From a sector allocation perspective, the aggregate weightings of our Ultimate Stock-Pickers are somewhat more in line with the S&P 500 than they were last quarter. The Ultimate Stock-Pickers used to be meaningfully overweight in the technology sector as well as meaningfully underweight in real estate and healthcare but are now within 100 basis points of the S&P 500 for each of these sectors. The Ultimate Stock-Pickers remain meaningfully overweight industrials, financial services, and basic materials and remain meaningfully underweight in the utilities, energy, and consumer cyclical sectors.

As many of the Ultimate Stock-Pickers are long-term investors, we were not surprised to see that the composition of our top 10 conviction stock holdings remained similar to the last period's composition. We did notice two additions to the list this quarter.  Mastercard (MA) had a strong performance this quarter and received a purchase from  Markel Corp (MKL), which brought it into the top 10 conviction holdings. The  Jensen Quality Growth Fund (JENSX) made a conviction purchase of  Johnson & Johnson (JNJ), which brought the healthcare name onto the top 10 list, as well. Our Ultimate Stock-Pickers continue to hold companies from the financial services and technology sectors with conviction, as these sectors contributed five and three stocks to our list, respectively. We think that most of the top 10 conviction holdings list is fairly valued, with a few notable exceptions. Our research indicates that wide-moat rated  Microsoft (MSFT),  Wells Fargo (WFC), and  Berkshire Hathaway (BRK.B) are undervalued. We think that Wells Fargo has one of the more interesting, if not the most controversial, stories on this list, and we will examine it below.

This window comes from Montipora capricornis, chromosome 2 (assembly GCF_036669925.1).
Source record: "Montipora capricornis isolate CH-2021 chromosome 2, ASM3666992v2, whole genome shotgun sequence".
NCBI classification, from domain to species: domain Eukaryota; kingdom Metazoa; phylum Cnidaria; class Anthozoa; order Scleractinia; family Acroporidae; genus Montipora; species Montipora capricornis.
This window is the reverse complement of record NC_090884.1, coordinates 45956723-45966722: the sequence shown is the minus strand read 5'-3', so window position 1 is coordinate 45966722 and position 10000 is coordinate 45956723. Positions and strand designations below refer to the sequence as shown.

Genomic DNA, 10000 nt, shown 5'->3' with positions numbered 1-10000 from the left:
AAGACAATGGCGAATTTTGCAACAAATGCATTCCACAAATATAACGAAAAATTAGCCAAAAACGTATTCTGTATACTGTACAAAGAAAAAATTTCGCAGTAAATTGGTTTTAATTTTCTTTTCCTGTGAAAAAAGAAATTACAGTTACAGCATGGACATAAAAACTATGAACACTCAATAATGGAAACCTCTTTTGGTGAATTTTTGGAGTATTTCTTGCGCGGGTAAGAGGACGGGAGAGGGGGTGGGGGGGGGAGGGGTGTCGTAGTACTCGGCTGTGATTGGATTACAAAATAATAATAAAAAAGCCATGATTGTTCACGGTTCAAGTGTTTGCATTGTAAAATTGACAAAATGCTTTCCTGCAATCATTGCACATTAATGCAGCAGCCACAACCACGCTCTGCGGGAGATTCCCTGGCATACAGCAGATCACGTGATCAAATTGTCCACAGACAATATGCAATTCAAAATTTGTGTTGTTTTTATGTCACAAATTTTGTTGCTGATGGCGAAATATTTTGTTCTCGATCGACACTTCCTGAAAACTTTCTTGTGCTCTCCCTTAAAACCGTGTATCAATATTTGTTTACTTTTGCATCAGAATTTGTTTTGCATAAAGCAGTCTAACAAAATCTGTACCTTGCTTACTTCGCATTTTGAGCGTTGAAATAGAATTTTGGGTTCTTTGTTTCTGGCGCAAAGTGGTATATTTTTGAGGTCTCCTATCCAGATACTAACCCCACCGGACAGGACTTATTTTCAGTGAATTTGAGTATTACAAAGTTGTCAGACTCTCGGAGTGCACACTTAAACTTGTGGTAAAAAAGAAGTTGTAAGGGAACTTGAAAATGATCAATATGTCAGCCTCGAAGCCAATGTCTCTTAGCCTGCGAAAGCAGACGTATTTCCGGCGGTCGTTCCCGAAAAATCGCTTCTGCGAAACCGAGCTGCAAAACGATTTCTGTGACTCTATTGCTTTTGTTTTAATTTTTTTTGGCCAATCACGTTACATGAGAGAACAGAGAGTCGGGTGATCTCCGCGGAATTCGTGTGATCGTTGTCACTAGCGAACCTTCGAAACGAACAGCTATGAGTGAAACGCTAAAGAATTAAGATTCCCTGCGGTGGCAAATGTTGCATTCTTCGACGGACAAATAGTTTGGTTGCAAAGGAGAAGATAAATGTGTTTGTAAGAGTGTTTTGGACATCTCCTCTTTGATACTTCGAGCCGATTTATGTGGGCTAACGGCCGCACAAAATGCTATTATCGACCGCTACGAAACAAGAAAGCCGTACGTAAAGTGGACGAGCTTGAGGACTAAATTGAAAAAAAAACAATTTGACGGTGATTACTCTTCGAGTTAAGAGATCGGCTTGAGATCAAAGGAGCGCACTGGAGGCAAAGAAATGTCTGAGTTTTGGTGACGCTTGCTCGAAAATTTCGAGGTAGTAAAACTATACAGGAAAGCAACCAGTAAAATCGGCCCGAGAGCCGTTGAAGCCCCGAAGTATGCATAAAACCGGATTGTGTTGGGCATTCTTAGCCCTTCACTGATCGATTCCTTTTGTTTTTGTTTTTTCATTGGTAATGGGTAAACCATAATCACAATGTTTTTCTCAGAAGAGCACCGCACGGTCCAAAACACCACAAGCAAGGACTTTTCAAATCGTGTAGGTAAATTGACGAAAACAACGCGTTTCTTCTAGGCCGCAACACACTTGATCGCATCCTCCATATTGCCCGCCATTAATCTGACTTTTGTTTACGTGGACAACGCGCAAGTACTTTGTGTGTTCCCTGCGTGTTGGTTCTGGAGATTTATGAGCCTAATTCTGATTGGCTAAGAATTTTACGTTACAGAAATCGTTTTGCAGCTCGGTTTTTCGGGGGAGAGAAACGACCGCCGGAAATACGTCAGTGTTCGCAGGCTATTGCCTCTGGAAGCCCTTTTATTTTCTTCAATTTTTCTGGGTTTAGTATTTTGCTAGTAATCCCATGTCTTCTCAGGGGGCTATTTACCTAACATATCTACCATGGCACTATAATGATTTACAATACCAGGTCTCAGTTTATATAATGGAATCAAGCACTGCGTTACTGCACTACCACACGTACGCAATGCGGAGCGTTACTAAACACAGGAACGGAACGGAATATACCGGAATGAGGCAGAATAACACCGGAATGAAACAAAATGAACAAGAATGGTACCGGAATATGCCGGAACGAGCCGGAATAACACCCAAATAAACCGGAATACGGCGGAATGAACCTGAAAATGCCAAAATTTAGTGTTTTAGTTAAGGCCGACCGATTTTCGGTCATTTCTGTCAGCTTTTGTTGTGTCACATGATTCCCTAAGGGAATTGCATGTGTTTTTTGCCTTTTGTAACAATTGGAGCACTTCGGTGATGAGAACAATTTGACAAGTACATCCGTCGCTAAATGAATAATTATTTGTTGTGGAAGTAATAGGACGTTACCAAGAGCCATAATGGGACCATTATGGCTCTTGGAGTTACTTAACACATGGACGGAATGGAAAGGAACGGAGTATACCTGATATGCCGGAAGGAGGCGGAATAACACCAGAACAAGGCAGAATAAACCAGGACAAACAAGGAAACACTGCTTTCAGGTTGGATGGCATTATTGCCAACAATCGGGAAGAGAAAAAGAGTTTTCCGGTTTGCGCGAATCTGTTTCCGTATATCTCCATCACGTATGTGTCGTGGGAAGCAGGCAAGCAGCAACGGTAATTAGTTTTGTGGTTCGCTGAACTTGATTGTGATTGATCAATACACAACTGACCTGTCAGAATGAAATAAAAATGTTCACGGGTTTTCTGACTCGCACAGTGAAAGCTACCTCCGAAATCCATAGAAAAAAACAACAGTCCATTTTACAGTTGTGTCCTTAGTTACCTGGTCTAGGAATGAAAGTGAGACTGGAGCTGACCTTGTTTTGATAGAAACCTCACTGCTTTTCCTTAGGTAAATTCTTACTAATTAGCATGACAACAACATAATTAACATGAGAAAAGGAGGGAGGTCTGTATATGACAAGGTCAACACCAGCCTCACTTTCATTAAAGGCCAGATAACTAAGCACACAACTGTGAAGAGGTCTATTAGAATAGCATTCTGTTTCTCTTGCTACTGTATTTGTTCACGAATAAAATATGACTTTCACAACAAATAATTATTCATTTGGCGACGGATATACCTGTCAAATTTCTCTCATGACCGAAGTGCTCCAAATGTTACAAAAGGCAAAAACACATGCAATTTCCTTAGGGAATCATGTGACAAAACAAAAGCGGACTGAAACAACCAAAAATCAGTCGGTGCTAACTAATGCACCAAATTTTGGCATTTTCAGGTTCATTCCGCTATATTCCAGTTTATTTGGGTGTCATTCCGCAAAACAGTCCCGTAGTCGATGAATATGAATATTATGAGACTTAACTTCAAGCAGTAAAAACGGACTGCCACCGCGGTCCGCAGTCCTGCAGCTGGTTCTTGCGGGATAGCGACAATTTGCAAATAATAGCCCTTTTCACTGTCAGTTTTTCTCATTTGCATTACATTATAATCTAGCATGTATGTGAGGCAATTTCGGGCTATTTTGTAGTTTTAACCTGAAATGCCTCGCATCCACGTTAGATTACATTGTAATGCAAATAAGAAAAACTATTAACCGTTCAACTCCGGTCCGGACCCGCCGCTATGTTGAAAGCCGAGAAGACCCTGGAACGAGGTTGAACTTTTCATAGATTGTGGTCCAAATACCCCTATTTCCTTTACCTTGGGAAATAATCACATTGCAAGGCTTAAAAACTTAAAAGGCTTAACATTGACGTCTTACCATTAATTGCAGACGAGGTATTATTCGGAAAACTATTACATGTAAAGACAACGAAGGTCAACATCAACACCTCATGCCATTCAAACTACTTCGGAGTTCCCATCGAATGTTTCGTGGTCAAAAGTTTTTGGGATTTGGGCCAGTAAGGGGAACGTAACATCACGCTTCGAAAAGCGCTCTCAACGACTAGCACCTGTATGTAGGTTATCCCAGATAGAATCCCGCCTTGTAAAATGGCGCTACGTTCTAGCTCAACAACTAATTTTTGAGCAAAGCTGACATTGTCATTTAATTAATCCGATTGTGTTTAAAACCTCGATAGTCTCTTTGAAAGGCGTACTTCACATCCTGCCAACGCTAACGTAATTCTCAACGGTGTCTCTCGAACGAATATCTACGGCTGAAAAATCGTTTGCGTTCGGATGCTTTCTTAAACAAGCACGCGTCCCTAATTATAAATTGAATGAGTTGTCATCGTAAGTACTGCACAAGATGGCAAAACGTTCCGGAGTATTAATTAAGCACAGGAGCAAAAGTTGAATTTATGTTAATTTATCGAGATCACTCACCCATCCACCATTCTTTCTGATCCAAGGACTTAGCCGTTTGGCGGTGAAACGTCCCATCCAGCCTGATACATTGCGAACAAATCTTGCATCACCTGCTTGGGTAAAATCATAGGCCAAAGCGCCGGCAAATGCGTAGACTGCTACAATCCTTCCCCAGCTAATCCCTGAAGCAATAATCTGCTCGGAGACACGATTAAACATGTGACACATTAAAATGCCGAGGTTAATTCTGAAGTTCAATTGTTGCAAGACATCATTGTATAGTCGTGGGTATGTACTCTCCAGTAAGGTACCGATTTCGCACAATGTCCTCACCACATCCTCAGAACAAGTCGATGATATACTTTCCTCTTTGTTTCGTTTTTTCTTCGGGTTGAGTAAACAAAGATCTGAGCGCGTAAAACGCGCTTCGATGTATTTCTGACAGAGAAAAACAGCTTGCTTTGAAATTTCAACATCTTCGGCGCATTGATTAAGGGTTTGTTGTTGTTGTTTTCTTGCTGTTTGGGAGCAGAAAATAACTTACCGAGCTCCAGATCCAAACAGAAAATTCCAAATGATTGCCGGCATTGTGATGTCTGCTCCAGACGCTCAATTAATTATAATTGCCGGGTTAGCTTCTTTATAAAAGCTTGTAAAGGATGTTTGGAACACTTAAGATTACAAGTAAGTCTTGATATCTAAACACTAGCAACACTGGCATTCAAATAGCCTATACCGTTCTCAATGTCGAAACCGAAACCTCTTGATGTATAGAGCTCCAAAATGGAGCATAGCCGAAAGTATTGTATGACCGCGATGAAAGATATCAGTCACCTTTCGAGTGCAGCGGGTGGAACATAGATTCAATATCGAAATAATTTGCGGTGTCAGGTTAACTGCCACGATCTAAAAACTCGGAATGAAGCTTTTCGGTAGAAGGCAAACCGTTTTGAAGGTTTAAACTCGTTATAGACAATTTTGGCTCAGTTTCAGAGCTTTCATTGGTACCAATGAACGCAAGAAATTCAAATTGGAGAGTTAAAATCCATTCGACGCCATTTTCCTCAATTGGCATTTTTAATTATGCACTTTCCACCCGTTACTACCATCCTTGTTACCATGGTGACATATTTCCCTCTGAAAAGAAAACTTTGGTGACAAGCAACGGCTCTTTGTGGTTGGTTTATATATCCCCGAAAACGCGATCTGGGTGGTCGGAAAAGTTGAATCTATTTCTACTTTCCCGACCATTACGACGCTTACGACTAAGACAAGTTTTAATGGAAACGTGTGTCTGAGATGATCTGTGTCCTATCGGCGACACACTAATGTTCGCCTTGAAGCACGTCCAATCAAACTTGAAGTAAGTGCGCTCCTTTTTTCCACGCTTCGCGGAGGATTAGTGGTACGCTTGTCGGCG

Ultimate Stock-Pickers' Top 10 Stock Holdings (by Investment Conviction)



The Markel Corporation made a new-money purchase into wide-moat rated Wells Fargo this quarter, which makes the stock a holding in 12 of our 26 Ultimate Stock-Pickers portfolios. The stock also constitutes almost 10% of the equity portfolio of Berkshire Hathaway. Though Berkshire sold some of its Wells Fargo shares this quarter, Morningstar analyst Gregg Warren (who covers Berkshire Hathaway) noted that the insurer trimmed its stake so that it would not own more than 10% of the outstanding shares, which would invite additional regulatory scrutiny. Although Wells Fargo is struggling to overcome various scandals involving its retail sales practices, Warren Buffett continues to be positive on Wells Fargo's overall competitive dynamics, noting in a recent interview with the Financial Times:

If you look at Wells, through this whole thing they’re uncovering a whole lot of problems, but they aren’t losing any customers to speak of. They are losing the ones in the public sector . . . but one household out of every three does business with Wells one way or another.